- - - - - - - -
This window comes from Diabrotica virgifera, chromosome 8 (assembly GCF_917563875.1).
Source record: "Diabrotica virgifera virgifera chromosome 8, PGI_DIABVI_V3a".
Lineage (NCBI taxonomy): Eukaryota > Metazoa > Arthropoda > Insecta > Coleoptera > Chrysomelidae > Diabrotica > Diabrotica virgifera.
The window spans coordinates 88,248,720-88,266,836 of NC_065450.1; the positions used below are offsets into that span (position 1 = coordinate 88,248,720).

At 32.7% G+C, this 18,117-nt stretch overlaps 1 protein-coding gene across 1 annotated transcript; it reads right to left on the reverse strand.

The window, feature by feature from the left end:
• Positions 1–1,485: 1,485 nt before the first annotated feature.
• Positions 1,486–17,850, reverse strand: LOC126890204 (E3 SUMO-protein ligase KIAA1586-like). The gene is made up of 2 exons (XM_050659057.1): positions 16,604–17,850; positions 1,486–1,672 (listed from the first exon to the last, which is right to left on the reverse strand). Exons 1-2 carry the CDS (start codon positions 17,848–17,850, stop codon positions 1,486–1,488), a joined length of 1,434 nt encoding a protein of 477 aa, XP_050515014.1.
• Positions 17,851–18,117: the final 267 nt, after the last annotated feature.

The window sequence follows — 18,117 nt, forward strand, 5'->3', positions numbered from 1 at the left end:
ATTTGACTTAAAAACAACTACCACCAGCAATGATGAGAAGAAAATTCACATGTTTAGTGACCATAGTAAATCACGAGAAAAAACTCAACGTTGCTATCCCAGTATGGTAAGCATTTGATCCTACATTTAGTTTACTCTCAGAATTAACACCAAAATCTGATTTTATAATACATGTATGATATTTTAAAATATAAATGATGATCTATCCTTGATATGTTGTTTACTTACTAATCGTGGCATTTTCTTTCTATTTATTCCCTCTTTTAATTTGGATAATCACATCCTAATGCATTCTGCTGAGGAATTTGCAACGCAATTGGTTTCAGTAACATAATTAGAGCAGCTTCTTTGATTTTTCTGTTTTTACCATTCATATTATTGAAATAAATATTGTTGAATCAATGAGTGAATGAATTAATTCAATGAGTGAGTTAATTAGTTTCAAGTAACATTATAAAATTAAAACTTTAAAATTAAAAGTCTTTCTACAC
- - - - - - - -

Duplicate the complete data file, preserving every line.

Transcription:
This window comes from Diabrotica virgifera, chromosome 8 (assembly GCF_917563875.1).
Source record: "Diabrotica virgifera virgifera chromosome 8, PGI_DIABVI_V3a".
Lineage (NCBI taxonomy): Eukaryota > Metazoa > Arthropoda > Insecta > Coleoptera > Chrysomelidae > Diabrotica > Diabrotica virgifera.
The window spans coordinates 88,248,720-88,266,836 of NC_065450.1; the positions used below are offsets into that span (position 1 = coordinate 88,248,720).

At 32.7% G+C, this 18,117-nt stretch overlaps 1 protein-coding gene across 1 annotated transcript; it reads right to left on the reverse strand.

The window, feature by feature from the left end:
• Positions 1–1,485: 1,485 nt before the first annotated feature.
• Positions 1,486–17,850, reverse strand: LOC126890204 (E3 SUMO-protein ligase KIAA1586-like). The gene is made up of 2 exons (XM_050659057.1): positions 16,604–17,850; positions 1,486–1,672 (listed from the first exon to the last, which is right to left on the reverse strand). Exons 1-2 carry the CDS (start codon positions 17,848–17,850, stop codon positions 1,486–1,488), a joined length of 1,434 nt encoding a protein of 477 aa, XP_050515014.1.
• Positions 17,851–18,117: the final 267 nt, after the last annotated feature.

The window sequence follows — 18,117 nt, forward strand, 5'->3', positions numbered from 1 at the left end:
ATTTGACTTAAAAACAACTACCACCAGCAATGATGAGAAGAAAATTCACATGTTTAGTGACCATAGTAAATCACGAGAAAAAACTCAACGTTGCTATCCCAGTATGGTAAGCATTTGATCCTACATTTAGTTTACTCTCAGAATTAACACCAAAATCTGATTTTATAATACATGTATGATATTTTAAAATATAAATGATGATCTATCCTTGATATGTTGTTTACTTACTAATCGTGGCATTTTCTTTCTATTTATTCCCTCTTTTAATTTGGATAATCACATCCTAATGCATTCTGCTGAGGAATTTGCAACGCAATTGGTTTCAGTAACATAATTAGAGCAGCTTCTTTGATTTTTCTGTTTTTACCATTCATATTATTGAAATAAATATTGTTGAATCAATGAGTGAATGAATTAATTCAATGAGTGAGTTAATTAGTTTCAAGTAACATTATAAAATTAAAACTTTAAAATTAAAAGTCTTTCTACAC